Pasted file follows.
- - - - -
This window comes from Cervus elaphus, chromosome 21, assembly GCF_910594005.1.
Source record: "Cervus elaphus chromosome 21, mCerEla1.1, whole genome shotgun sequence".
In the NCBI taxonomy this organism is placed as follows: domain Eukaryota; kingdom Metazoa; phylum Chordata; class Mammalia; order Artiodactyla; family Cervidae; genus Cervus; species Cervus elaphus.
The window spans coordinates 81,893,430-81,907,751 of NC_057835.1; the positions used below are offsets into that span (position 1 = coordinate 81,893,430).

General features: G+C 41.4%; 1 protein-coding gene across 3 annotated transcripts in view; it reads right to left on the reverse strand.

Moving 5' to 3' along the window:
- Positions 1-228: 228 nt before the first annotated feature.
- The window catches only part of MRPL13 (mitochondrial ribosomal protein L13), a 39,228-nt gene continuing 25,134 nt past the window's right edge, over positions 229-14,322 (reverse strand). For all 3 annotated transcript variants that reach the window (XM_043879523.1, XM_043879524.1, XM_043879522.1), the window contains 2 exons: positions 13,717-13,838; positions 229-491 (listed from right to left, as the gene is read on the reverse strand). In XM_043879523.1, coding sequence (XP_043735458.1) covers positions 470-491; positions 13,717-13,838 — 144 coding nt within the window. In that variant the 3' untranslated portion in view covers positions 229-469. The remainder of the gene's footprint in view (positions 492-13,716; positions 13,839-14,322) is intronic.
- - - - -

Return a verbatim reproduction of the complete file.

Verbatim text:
This window comes from Cervus elaphus, chromosome 21, assembly GCF_910594005.1.
Source record: "Cervus elaphus chromosome 21, mCerEla1.1, whole genome shotgun sequence".
In the NCBI taxonomy this organism is placed as follows: domain Eukaryota; kingdom Metazoa; phylum Chordata; class Mammalia; order Artiodactyla; family Cervidae; genus Cervus; species Cervus elaphus.
The window spans coordinates 81,893,430-81,907,751 of NC_057835.1; the positions used below are offsets into that span (position 1 = coordinate 81,893,430).

General features: G+C 41.4%; 1 protein-coding gene across 3 annotated transcripts in view; it reads right to left on the reverse strand.

Moving 5' to 3' along the window:
- Positions 1-228: 228 nt before the first annotated feature.
- The window catches only part of MRPL13 (mitochondrial ribosomal protein L13), a 39,228-nt gene continuing 25,134 nt past the window's right edge, over positions 229-14,322 (reverse strand). For all 3 annotated transcript variants that reach the window (XM_043879523.1, XM_043879524.1, XM_043879522.1), the window contains 2 exons: positions 13,717-13,838; positions 229-491 (listed from right to left, as the gene is read on the reverse strand). In XM_043879523.1, coding sequence (XP_043735458.1) covers positions 470-491; positions 13,717-13,838 — 144 coding nt within the window. In that variant the 3' untranslated portion in view covers positions 229-469. The remainder of the gene's footprint in view (positions 492-13,716; positions 13,839-14,322) is intronic.